Dr. Al-Arian’s case is only one in a series of FBI and federal prosecutor attacks on Palestinian and Palestine solidarity activists. In another case from 1997 that began before 9-11 and the Patriot Act, former university professor Dr. Ashqar and his co-defendant Muhammad Salah, Palestinian Americans, were accused of alleged racketeering activity in support of Hamas after initial material support for terrorism charges were dropped. The only evidence was a confession Salah made while he was tortured for 80 days in an Israeli prison and the prosecution’s main witnesses were Israeli intelligence agents. Even with this questionable evidence, both were acquitted of all conspiracy and terrorism-related charges. Salah was convicted of obstruction of justice for filing false answers to interrogatories in a civil case and served 21 months. Dr. Abdelhaleem Ashqar remains in federal prison in Petersburg, Virginia for an unprecedented 11 years for refusing to testify to a grand jury and inform on the activities of other activists in the U.S. and Palestine. As Michael Deutsch, one of the defense counsels said at the time,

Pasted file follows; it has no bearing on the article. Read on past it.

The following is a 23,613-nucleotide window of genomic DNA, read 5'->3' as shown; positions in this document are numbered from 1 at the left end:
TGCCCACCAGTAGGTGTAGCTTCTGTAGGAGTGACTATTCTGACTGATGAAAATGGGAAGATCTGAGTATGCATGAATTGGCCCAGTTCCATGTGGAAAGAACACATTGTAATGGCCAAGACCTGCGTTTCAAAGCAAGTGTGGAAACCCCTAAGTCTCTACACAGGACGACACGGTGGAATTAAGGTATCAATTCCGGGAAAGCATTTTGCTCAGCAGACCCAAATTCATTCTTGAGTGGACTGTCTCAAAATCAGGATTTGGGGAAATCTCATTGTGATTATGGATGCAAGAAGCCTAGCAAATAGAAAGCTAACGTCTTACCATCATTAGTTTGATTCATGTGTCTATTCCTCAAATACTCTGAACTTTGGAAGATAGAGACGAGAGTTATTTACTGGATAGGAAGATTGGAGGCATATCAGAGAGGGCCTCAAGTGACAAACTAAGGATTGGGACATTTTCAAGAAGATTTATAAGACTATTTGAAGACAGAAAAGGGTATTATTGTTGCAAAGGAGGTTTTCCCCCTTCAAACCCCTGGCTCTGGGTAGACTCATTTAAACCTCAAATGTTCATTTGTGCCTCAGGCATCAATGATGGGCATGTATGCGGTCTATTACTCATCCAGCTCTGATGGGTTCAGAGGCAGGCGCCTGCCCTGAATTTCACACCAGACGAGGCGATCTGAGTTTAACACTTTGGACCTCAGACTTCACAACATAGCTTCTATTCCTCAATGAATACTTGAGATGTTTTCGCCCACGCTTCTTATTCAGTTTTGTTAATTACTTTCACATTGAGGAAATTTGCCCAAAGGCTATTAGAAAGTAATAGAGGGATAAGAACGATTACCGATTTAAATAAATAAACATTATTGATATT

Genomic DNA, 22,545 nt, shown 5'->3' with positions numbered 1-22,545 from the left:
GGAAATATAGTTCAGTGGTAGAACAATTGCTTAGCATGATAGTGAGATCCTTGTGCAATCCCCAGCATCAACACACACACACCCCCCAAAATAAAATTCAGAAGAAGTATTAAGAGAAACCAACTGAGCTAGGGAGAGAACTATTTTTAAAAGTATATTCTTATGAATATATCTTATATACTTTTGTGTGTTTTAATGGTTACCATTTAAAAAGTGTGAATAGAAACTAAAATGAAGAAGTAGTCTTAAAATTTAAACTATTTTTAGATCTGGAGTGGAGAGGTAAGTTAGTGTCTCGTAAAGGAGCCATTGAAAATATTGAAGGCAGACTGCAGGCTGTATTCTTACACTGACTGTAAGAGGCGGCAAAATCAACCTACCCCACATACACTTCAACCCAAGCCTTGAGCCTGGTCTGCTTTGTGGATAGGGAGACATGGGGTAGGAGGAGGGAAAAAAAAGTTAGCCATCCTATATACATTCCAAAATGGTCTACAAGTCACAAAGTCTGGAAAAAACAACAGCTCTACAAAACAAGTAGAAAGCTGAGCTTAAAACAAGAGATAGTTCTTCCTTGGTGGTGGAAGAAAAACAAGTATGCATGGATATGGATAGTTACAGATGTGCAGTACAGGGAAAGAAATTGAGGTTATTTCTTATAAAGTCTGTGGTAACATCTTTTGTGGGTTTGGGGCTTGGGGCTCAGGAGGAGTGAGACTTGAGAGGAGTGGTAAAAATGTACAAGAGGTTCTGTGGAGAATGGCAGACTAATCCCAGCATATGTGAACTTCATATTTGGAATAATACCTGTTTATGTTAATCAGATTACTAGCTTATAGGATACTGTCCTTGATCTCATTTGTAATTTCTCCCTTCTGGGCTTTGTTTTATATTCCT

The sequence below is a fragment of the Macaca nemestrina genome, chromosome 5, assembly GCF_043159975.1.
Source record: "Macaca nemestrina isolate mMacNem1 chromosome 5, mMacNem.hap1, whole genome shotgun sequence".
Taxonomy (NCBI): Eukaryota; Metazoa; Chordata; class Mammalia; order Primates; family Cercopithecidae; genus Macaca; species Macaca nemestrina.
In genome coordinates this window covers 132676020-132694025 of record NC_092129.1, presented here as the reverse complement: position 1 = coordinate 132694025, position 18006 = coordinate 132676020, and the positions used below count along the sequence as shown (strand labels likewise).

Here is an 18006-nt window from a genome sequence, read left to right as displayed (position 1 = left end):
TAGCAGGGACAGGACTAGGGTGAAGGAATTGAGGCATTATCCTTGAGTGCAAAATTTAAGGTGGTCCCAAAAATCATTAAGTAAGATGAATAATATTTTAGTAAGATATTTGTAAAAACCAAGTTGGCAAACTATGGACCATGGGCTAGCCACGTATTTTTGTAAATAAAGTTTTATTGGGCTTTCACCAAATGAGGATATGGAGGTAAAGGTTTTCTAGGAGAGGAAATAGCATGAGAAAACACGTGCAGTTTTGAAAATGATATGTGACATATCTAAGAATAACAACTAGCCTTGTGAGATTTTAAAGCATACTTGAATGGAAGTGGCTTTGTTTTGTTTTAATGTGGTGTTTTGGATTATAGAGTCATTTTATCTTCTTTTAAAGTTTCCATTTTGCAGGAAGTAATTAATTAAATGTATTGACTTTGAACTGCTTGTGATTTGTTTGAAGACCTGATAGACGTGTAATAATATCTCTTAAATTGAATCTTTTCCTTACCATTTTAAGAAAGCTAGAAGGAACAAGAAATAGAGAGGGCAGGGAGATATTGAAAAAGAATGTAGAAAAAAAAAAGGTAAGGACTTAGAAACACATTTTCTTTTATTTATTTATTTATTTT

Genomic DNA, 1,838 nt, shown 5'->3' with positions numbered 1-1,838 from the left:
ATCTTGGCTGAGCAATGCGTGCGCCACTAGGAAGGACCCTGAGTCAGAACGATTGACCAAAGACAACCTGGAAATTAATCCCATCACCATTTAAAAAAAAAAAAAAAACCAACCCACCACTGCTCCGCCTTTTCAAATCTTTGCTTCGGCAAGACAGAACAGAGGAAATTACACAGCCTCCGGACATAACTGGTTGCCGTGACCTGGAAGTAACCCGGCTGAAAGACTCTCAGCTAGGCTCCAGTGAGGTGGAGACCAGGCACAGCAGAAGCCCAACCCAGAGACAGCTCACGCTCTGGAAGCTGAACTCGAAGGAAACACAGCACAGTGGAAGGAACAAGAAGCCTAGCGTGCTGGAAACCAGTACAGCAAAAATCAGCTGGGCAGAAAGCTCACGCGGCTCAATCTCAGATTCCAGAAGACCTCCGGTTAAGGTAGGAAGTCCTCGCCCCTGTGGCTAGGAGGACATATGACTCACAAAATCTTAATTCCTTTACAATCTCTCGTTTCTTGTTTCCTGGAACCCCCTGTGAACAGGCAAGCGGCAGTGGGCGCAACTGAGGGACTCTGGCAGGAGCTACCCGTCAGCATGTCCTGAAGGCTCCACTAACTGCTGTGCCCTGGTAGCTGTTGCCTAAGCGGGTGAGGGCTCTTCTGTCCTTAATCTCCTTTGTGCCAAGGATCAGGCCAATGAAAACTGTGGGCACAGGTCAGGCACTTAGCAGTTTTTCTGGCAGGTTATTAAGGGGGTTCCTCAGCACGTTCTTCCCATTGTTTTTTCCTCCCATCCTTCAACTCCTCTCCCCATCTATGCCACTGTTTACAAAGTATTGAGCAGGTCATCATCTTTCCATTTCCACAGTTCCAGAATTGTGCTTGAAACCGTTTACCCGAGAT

The district court, ignoring the fact that Dr. Ashqar was acquitted of a terrorism conspiracy, his long history of service to his people documented in hundreds of letters and the history of non-collaboration and civil disobedience vis-a-vis grand jury inquisitions, sentenced him to more time in prison than if he had committed a violent felony. The sentence fails to give proper respect to nonviolent acts based on political principle and unduly punishes a man motivated by love for his people and their right to resist an illegal occupation of their land. The sentence of Dr. Ashqar is a gross injustice and must be rectified.

As in the case of Dr. Al-Arian, when the federal prosecutors did not have the evidence to convict, a lesser case was manufactured to jail the defendant as in Saleh’s case, or the person is charged with contempt which can be extended indefinitely as in the case of Dr. Ashqar.